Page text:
'Poorer' millionaires will be behind growth in private jet travel as traditional markets get bogged down by regulation and economic headwinds, according to the boss of one of the world's leading aviation charter companies.
Despite the worldwide growing number of "ultra-high net worth individuals" (UHNWIs) - defined as those with a fortune in excess of $30m (NZ$41.2m) - it will be the lower end of the market that will drive demand, said Mark Briffa, chief executive of Air Partner.
He forecasts "cash-rich, time-poor" people looking to swap asset purchases such as "flash watches and fast cars" that are a traditional symbol of wealth for "experiential" spending on luxury travel as "people are willing to pay for a superior experience".
Briffa said that while the typical owner of a private jet remains a 60-year-old man, there is a "new breed of charter customers far younger than the typical jet owner, just as likely to be male or female, who are after a personalised service, something exclusive and unique".
These are the people who are likely to give up the first-class cabin on a traditional airline and take a private jet instead, said the boss of the FTSE-listed business, who predicts half of the company's future customers chartering private jets will not have done so before.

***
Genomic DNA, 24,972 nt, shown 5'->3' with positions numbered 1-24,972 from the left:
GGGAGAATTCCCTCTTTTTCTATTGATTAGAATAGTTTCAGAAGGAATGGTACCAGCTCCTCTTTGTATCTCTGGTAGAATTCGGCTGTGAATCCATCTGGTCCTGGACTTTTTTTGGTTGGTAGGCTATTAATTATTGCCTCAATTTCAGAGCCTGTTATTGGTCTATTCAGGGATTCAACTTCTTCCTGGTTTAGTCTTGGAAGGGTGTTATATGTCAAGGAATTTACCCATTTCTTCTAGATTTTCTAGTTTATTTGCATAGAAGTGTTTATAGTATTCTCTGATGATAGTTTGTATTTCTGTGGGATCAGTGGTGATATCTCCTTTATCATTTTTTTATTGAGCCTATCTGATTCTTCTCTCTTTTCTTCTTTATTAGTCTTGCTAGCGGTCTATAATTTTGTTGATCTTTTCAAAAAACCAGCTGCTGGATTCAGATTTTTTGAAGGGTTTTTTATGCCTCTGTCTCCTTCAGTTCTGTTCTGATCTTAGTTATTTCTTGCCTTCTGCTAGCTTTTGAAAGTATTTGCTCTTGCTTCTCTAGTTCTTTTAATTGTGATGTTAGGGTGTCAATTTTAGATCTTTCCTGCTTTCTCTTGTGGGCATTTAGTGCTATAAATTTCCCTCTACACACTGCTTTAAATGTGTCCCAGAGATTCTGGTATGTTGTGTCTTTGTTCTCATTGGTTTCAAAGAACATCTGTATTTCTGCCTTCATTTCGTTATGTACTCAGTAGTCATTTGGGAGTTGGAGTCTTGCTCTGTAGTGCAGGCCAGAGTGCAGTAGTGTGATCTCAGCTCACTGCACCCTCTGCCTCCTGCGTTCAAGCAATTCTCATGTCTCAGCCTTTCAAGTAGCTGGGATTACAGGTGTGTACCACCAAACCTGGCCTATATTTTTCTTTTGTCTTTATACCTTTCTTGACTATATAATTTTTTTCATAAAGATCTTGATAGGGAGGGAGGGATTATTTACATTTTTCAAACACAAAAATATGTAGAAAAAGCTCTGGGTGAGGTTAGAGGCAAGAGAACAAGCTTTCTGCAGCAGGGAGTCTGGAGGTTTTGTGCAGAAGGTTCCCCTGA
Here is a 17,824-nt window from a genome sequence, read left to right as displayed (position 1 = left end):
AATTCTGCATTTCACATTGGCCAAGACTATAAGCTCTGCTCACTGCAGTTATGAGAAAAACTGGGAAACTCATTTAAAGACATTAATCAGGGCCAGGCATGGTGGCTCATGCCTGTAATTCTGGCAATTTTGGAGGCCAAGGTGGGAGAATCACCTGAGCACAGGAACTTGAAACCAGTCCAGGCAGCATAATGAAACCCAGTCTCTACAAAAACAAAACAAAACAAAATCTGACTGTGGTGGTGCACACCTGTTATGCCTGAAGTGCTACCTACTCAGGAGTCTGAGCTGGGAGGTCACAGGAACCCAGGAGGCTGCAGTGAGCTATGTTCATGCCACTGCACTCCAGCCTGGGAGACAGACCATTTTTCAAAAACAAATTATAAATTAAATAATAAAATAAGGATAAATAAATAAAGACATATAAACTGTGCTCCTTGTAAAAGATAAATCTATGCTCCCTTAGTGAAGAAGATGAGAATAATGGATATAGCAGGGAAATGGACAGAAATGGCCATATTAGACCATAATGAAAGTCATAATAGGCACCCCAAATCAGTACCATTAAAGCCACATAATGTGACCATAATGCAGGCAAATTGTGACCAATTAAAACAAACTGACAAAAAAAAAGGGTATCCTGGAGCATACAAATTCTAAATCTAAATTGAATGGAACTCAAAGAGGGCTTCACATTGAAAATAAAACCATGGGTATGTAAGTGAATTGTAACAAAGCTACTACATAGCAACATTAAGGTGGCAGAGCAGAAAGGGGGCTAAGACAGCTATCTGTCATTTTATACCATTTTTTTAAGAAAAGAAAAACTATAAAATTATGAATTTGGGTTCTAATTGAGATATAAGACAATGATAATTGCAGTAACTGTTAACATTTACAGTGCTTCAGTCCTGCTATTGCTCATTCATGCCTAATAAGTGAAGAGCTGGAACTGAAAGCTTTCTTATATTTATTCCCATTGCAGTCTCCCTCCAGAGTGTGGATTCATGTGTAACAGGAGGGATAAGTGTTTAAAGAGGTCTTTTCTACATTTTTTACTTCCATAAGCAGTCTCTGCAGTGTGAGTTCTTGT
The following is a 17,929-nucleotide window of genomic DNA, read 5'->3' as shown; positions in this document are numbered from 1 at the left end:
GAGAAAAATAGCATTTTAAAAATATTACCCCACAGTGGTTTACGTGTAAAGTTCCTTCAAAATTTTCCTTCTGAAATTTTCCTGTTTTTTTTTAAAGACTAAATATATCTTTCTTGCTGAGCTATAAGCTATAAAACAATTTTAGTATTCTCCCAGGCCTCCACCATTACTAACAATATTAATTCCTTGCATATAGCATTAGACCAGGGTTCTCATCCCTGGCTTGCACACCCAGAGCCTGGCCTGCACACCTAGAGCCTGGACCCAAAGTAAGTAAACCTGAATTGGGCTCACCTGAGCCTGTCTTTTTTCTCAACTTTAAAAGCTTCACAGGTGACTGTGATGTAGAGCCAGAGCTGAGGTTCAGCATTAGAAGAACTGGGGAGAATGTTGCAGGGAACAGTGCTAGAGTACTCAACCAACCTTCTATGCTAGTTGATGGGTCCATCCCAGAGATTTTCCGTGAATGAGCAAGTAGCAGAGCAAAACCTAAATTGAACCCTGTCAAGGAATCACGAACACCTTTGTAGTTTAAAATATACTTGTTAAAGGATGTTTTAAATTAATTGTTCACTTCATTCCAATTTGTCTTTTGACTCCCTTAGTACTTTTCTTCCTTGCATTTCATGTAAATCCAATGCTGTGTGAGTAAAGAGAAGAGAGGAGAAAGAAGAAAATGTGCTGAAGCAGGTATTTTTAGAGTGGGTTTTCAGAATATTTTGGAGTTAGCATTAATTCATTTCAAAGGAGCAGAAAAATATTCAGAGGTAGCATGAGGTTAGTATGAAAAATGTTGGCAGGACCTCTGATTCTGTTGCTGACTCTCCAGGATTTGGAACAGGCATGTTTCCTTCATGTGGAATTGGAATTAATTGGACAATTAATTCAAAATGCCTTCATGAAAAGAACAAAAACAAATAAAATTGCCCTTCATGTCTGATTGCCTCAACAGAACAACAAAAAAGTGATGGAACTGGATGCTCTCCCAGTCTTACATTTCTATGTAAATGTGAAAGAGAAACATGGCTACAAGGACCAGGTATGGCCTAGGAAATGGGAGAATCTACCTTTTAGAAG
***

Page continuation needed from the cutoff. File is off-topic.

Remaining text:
While he expects this sector to take off, bankers on "roadshows" - a traditional source of business for private jet operators as they tout deals on whistle-stop tours of continents - will continue to suffer as flotations are pushed back or even abandoned in choppy equity markets.
Regulation in China - including a crackdown on conspicuous consumption - also means this region is expected to see little growth, despite the nation's expanding economy which means the country now has the second most billionaires, and is rapidly catching up on the US, which leads the table for UHNWIs.
The private jet industry is increasingly having to look to new markets as its traditional customer base dries up.
Data from GlobeAir, an air taxi operator, said that in the four years from 2012 and 2016, 97 business aircraft were delivered in the UK, a drop of 29pc on the preceding four years. Across Europe the number was 788, a drop of 30pc.